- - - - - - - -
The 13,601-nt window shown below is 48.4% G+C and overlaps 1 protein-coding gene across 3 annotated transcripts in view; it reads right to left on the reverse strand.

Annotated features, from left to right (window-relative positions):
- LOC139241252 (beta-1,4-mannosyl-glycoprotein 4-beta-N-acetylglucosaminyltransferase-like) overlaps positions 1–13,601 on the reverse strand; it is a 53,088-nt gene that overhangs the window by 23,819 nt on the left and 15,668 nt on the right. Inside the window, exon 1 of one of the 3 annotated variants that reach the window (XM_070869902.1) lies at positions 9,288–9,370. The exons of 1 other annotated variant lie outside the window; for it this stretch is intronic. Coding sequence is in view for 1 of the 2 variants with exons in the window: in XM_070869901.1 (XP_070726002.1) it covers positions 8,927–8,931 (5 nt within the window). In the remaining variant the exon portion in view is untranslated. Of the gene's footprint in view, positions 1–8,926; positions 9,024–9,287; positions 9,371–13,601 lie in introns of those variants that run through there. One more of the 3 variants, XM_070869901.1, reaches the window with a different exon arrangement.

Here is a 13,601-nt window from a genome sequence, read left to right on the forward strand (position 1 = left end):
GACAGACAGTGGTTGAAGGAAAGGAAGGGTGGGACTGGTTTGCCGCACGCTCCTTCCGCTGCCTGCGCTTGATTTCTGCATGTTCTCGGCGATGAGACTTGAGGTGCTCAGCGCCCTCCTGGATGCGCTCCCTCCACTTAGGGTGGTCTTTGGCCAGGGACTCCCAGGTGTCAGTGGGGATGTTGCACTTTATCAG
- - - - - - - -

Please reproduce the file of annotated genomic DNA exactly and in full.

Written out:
The 13,601-nt window shown below is 48.4% G+C and overlaps 1 protein-coding gene across 3 annotated transcripts in view; it reads right to left on the reverse strand.

Annotated features, from left to right (window-relative positions):
- LOC139241252 (beta-1,4-mannosyl-glycoprotein 4-beta-N-acetylglucosaminyltransferase-like) overlaps positions 1–13,601 on the reverse strand; it is a 53,088-nt gene that overhangs the window by 23,819 nt on the left and 15,668 nt on the right. Inside the window, exon 1 of one of the 3 annotated variants that reach the window (XM_070869902.1) lies at positions 9,288–9,370. The exons of 1 other annotated variant lie outside the window; for it this stretch is intronic. Coding sequence is in view for 1 of the 2 variants with exons in the window: in XM_070869901.1 (XP_070726002.1) it covers positions 8,927–8,931 (5 nt within the window). In the remaining variant the exon portion in view is untranslated. Of the gene's footprint in view, positions 1–8,926; positions 9,024–9,287; positions 9,371–13,601 lie in introns of those variants that run through there. One more of the 3 variants, XM_070869901.1, reaches the window with a different exon arrangement.

Here is a 13,601-nt window from a genome sequence, read left to right on the forward strand (position 1 = left end):
GACAGACAGTGGTTGAAGGAAAGGAAGGGTGGGACTGGTTTGCCGCACGCTCCTTCCGCTGCCTGCGCTTGATTTCTGCATGTTCTCGGCGATGAGACTTGAGGTGCTCAGCGCCCTCCTGGATGCGCTCCCTCCACTTAGGGTGGTCTTTGGCCAGGGACTCCCAGGTGTCAGTGGGGATGTTGCACTTTATCAG